Liyana Muhammad Fauzi, Senior Manager, Strategic Planning and International, GovTech, Singapore
By Medha Basu
Women in GovTech 2018 Special Report.
I have had a few roles in the Government Technology Agency of Singapore (GovTech) where our mission is to harness the power of technology for the benefit of Singapore. In my current role in GovTech’s Strategic Planning and International Division, I study developments in Digital Government and Smart Cities. I also engage international organisations to learn more about some best practices in these areas.
I use these insights for strategic planning efforts to propose how we could better organise ourselves as a Digital Government, or how we could better shape Singapore’s Digital Government initiatives. In my previous roles in GovTech (previously known as the Infocomm Development Authority), I managed the data.gov.sg Programme to enable more government agencies to share Open Data and APIs. I also engaged developers to use the data/APIs to create apps and other solutions.
What has been the most exciting thing that you worked on in 2018?
Without a doubt, launching the Digital Government Blueprint (DGB) was a highlight for me in 2018. The DGB will chart the way for the next 5 years at least. The Blueprint has committed the government to some ambitious targets that will enable us to deliver better services to our customers, and I am excited to see how this will have a positive impact.
In addition, I volunteer with the Codette Project (an initiative that aims to enable more minority women to get into the tech industry), and this year, we organised Singapore’s First Women-Only Hackathon. It was exciting to be part of a project that empowers women to step forward and work on ‘Tech for Good’ solutions!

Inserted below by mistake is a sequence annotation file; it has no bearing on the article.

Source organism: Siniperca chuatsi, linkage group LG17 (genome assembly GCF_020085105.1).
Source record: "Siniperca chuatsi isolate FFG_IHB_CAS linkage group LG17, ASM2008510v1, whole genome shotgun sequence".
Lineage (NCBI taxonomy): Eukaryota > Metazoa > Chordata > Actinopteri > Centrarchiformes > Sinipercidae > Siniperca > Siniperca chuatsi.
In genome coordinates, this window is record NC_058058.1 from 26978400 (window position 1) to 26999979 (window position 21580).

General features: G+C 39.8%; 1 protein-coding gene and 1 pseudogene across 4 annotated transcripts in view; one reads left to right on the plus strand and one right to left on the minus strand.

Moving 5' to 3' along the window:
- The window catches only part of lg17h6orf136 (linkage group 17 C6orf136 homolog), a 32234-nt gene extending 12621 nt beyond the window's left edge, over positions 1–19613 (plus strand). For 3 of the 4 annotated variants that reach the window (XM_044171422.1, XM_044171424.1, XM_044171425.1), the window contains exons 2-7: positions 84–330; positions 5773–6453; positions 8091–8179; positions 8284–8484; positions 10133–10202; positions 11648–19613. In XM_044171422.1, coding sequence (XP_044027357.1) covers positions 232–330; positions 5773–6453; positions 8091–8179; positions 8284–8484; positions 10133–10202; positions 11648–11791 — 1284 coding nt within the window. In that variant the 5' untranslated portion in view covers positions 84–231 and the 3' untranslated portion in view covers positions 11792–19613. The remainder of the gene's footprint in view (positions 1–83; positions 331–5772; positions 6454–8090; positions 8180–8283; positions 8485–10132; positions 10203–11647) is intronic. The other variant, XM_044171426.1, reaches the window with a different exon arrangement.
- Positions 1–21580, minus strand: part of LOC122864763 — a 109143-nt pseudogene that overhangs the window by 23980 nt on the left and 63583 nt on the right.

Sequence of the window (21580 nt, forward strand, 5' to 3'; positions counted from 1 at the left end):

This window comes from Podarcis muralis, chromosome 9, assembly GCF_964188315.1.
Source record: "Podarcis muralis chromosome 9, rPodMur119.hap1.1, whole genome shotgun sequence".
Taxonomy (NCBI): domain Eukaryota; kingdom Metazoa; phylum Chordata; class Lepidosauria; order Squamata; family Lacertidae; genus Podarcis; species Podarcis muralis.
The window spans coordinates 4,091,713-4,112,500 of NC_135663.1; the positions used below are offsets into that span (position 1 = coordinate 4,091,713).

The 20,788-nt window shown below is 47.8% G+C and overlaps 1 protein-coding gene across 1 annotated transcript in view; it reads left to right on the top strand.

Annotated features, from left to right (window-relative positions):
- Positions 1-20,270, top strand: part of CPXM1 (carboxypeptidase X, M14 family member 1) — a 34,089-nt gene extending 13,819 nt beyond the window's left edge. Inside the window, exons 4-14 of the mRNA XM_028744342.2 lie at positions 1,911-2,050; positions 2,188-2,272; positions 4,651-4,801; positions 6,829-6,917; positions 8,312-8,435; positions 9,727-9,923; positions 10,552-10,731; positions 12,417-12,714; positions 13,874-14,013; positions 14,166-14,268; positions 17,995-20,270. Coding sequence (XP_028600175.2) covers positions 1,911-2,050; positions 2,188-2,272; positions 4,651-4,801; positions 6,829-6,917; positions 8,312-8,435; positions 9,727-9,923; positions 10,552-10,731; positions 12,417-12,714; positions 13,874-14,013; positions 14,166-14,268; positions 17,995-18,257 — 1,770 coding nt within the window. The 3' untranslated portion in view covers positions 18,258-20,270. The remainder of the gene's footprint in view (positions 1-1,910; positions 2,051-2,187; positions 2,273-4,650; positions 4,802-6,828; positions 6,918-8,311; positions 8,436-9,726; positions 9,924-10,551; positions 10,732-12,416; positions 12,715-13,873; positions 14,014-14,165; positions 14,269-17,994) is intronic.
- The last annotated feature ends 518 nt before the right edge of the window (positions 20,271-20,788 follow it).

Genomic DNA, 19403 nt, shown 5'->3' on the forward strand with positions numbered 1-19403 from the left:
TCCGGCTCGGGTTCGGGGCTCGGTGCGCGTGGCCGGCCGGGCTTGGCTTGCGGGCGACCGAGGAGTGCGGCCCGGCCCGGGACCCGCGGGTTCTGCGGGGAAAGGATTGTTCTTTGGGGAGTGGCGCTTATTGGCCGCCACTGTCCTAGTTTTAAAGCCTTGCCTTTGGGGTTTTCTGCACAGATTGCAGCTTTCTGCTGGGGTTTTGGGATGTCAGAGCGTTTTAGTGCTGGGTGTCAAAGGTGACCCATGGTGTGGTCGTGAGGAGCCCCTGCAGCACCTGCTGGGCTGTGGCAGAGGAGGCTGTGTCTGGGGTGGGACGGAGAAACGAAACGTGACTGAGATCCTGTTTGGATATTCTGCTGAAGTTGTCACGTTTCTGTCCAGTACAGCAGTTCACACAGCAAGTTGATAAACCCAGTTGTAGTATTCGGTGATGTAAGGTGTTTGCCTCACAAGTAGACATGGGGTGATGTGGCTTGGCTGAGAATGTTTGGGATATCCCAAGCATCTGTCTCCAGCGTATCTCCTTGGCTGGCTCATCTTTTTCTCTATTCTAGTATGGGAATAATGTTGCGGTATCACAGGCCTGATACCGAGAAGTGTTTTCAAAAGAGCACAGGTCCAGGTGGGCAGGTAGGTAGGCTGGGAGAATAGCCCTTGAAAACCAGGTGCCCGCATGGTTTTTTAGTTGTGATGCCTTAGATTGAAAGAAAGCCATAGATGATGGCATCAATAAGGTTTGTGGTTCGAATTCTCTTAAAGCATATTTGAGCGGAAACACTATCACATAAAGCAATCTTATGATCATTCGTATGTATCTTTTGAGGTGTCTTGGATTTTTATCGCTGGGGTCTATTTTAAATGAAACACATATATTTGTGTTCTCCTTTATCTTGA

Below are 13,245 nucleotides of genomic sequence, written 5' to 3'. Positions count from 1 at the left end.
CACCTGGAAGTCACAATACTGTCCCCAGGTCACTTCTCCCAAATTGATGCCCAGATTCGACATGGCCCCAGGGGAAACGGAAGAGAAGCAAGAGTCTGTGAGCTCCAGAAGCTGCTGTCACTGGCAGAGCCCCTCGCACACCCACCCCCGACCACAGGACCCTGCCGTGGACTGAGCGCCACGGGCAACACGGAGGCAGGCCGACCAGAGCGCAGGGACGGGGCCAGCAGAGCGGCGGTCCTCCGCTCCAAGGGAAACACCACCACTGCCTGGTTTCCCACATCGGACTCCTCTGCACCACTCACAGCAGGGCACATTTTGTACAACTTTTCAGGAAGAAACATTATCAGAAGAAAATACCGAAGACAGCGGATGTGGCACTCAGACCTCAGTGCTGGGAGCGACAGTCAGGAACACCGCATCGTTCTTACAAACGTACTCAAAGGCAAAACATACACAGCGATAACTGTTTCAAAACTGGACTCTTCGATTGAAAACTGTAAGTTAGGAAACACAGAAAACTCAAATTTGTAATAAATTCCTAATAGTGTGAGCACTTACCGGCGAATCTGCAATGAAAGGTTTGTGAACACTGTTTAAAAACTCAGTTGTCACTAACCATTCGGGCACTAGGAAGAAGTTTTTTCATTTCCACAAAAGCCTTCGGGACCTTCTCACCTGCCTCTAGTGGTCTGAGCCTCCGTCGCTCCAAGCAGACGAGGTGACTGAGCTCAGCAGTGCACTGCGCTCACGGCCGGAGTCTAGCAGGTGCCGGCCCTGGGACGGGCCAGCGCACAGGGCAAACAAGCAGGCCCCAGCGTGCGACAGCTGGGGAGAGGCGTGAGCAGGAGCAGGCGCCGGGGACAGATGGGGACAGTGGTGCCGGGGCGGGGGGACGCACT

If you were to share one piece of advice that you learned in 2018, what would it be?
Go for it! Tech moves too fast and we shouldn’t be afraid to put forward ideas on how we can use tech to make things better right now. Don’t wait for ideas to be fully developed or wait for someone’s approval. Put forward some thoughts first, prototype and learn along the way. This was what we did with the Digital Government Blueprint. In a short time, the team proposed what could be the best way forward and continued to iterate the Blueprint with input from various parties along the way.
“Don’t wait for ideas to be fully developed or wait for someone’s approval.”What tool or technique particularly interests you for 2019?
AI intrigues me, and not in the big bang, “taking over humans” way. I think AI could have a good impact on our lives in the simplest of ways. I just saw how my Gmail account has in-built AI features that remind me to follow-up on an email that I had sent out four days ago! Imagine how useful it would be if other uses of AI could pervade to other parts of our lives.
“AI intrigues me, and not in the big bang, “taking over humans” way.”What is one skill that has helped you the most throughout the course of your career?
My advice would be to seek opportunities to do something that makes you uncomfortable. That’s the only way to learn and grow as an individual. I have taken part in initiatives that I’ve not done before. One experience that stood out was GovTech’s Innovation Challenge in 2017.
My team worked on an app that enables the user to test their core strength by placing the mobile device on their back while doing a plank. The aim was to be able to engage, educate and modify behaviours so that more people would be aware of the need to maintain a strong core (we found that your core strength is increasingly important the older you get and is not necessarily reflected in your physique!). My team won third prize and it was quite an experience; we learnt some design thinking skills, how to prototype, conduct business value mapping and eventually pitch the app in a limited time.
Coffee, yoga, music... what powers you through your day?
Blasting music in the car and singing like nobody’s watching is a great way to de-stress!